Invisible Allies

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Counterpoint LLC, Jul 1, 1997 - Biography & Autobiography - 352 pages
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In an intimate memoir that whispers with the intrigue of a spy novel, Aleksandr Solzhenitsyn pays tribute to the once-anonymous heroes who risked their lives to bring "The Gulag Archipelago" and his other works to the West during the darkest days of the Soviet Union. "An amazing story, full of ordinary people rising to the heights of heroism".--"Baltimore Sun".

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Invisible Allies

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Solzhenitsyn's best-known works, including the Gulag Archipelago (LJ 8/74), were written in secret, circulated only as underground typescripts (samizdat), and eventually smuggled out of the Soviet ... Read full review

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About the author (1997)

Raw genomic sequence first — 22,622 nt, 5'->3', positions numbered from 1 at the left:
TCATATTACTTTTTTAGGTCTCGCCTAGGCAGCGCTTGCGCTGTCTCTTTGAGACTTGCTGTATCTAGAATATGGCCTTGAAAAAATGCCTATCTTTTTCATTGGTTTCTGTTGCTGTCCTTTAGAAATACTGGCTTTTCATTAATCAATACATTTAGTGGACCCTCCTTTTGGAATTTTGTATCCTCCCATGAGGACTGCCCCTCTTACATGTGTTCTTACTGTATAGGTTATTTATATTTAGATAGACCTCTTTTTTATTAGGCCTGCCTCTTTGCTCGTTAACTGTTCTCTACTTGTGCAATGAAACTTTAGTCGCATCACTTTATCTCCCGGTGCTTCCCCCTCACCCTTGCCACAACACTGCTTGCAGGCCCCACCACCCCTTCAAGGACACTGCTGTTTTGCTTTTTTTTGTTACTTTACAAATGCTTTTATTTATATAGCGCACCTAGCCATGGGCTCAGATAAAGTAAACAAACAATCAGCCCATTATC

Author and historian Aleksandr Isayevick Solzhenitsyn, considered by many to be the preeminent Russian writer of the second half of the 20th century, was born on December 11, 1918 in Kislovodsk in the northern Caucusus Mountains. In 1941, he graduated from Rostov University with a degree in physics and math. He also took correspondence courses at Moscow State University. Solzhenitsyn served in the Russian army during World War II but was arrested in 1945 for writing a letter criticizing Stalin. He spent the next decade in prisons and labor camps and, later, exile, before being allowed to return to central Russia, where he taught and wrote. In 1970, he was awarded the Nobel Prize for Literature. In 1974, he was arrested for treason and exiled following the publication of The Gulag Archipelago. He moved to Switzerland and later the U. S. where he continued to write fiction and history. When the Soviet Union collapsed, he returned to his homeland. He died due to a heart ailment on August 3, 2008.

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